In another round of criticism for the Department of Homeland Security (DHS) over the issue, a House of Representatives committee questioned Leon Rodriguez, director of U.S. Citizen and Immigration Services, at a hearing.
He said the information gleaned from social media accounts so far has been ambiguous.
Immigration and keeping Americans safe from terror attacks have become major issues in the 2016 presidential campaign, especially since the Dec. 2 San Bernardino, California, shooting rampage, in which 14 people died, and the Nov. 13 Paris attacks, which killed 130 people.
U.S. officials have acknowledged that no one was routinely checking visa applicants’ social media postings at the time when an application came in from Tashfeen Malik, one of the two shooters in the San Bernardino killings.
Malik and her husband, Syed Rizwan Farook, never expressed support for “jihad and martyrdom” publicly on social media, but they discussed it via private communications, Federal Bureau of Investigation Director James Comey said on Wednesday.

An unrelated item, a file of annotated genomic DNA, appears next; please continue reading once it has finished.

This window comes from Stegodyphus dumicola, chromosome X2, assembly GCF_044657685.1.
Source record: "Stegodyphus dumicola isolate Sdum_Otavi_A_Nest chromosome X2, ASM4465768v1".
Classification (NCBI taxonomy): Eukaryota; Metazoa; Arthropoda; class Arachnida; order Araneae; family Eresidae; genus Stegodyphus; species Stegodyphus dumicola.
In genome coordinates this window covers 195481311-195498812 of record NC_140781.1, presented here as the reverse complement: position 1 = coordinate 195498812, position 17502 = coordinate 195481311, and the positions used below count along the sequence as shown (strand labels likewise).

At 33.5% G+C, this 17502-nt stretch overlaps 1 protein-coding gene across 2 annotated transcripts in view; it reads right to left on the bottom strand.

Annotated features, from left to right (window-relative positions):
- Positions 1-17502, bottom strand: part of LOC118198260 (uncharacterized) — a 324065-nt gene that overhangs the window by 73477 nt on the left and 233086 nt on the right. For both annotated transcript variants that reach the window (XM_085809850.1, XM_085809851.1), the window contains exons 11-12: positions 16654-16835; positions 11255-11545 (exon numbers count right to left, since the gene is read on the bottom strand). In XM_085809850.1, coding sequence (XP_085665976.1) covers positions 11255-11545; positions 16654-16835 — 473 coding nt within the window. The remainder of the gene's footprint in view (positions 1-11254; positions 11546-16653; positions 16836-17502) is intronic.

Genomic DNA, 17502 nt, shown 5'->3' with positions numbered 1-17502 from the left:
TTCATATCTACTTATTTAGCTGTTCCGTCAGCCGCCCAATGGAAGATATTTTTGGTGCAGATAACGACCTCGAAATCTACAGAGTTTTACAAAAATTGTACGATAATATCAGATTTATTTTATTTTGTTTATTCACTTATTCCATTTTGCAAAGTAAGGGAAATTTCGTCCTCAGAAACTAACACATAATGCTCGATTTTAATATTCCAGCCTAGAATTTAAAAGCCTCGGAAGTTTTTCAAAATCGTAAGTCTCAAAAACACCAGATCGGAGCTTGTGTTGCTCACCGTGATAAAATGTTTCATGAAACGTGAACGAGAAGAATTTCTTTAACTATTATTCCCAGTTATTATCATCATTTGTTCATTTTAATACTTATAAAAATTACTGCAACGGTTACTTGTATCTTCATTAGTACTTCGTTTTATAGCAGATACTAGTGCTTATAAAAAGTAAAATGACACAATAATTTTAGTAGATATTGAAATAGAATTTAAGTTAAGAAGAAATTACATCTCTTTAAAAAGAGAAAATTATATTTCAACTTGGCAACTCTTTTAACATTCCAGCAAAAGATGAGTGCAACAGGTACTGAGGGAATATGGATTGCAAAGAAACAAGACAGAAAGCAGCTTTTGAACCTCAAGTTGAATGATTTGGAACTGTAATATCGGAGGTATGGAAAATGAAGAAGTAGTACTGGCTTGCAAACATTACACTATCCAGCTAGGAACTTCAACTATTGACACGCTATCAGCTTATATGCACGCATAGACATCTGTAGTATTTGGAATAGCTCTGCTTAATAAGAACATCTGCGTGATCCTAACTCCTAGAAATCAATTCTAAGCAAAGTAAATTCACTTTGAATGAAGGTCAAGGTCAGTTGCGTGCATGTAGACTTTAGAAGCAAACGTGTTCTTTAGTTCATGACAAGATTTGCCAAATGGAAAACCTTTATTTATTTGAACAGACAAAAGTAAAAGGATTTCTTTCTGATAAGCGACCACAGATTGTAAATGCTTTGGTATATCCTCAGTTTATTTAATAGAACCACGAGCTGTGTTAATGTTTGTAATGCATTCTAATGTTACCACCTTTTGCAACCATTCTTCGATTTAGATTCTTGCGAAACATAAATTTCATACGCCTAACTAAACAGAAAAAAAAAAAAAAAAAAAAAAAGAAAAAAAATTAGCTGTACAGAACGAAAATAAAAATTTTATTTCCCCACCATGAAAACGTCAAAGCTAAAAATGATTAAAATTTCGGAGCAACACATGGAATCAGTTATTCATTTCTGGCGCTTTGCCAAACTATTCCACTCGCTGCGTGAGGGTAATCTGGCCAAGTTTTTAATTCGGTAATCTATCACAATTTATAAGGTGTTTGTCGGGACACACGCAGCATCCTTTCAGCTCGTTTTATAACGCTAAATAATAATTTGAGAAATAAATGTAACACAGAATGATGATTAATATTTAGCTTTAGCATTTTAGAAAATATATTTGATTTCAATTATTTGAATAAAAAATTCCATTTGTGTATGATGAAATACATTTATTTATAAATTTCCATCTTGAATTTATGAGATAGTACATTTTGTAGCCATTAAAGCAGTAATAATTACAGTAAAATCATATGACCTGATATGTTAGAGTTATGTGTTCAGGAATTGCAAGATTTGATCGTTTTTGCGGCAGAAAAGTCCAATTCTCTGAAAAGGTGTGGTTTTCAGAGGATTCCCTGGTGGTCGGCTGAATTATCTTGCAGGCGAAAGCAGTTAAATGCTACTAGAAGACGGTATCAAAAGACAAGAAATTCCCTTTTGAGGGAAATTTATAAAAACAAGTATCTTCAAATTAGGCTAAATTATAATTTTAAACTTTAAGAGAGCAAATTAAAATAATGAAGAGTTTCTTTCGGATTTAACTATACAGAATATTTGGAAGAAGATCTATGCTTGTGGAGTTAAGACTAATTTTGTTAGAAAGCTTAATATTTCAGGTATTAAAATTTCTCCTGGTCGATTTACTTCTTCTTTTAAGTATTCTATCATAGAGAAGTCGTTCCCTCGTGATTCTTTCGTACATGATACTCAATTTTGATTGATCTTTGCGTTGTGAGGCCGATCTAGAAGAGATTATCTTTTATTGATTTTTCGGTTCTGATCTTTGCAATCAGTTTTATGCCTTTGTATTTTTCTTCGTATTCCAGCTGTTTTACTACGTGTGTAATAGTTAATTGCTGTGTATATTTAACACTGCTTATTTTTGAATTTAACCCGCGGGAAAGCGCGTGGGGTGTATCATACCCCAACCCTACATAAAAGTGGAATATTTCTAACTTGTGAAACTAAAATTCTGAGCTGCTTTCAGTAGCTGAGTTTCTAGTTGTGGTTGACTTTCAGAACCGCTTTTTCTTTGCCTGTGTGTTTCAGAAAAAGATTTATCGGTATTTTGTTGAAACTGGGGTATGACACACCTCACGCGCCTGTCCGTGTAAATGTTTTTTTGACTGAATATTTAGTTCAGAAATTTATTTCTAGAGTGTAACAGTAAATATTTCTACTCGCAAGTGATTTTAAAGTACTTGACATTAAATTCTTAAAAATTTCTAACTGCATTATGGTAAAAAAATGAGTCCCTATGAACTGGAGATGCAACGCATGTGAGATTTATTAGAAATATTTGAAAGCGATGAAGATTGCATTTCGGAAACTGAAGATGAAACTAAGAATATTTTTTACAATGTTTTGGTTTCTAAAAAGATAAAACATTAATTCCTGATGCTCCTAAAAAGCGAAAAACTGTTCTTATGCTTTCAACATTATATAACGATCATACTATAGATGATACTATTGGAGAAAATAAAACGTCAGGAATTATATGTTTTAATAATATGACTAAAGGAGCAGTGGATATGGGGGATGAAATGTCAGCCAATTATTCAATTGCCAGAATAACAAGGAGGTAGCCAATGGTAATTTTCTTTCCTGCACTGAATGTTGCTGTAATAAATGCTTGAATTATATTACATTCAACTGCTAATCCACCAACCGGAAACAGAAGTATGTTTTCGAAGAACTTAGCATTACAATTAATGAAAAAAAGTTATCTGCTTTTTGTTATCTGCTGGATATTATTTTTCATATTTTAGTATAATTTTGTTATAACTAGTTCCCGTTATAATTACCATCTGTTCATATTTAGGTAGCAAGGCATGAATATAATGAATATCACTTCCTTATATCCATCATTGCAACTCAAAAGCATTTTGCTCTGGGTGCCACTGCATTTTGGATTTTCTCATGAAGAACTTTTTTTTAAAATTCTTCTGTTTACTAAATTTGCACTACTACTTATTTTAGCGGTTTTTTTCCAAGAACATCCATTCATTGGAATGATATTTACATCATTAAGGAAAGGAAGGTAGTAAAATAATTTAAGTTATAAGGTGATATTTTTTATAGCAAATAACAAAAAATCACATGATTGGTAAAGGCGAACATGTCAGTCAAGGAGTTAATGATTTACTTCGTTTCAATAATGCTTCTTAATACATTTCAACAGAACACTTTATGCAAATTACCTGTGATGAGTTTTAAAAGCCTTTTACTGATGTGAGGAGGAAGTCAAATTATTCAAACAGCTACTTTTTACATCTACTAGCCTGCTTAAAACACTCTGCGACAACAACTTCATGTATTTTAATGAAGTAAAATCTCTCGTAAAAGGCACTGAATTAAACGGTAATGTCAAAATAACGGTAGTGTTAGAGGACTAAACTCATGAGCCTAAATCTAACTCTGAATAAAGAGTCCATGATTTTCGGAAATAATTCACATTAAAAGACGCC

The social media accounts of thousands of applicants for U.S. immigration benefits, including visas, are now being screened under pilot programs, Rodriguez said.
Republican Representative Jason Chaffetz of Utah said the department had “made the really wrong call” by not using social media accounts to screen visa applications before.
Democratic Representative Steven Lynch of Massachusetts said the department should have better scrutinized the social media accounts of Malik when she applied for her visa.
“We should have said, ‘We want your social media, both your private stuff and your public stuff.’ That’s entirely reasonable to ask people who are coming from countries that are known to sponsor terror,” said Lynch.
A $1.1 trillion government spending bill expected to pass Congress later this week would require citizens of countries that participate in a visa waiver programme with the United States to submit to interviews if they have visited “high-risk” countries such as Syria, Iraq, Iran or Sudan since March 2011.
The DHS also drew criticism from lawmakers on Thursday for not releasing a report on how many foreigners in the United States have overstayed their visas.
Up to 500,000 of all U.S. visa holders overstay their visas each year, said DHS’s chief diplomatic officer, Alan Bersin.
In the past fiscal year, the department has opened 118 investigations into Syrians who overstayed their U.S. visas, he said. Eleven of those investigations resulted in administrative arrests and 18 are continuing.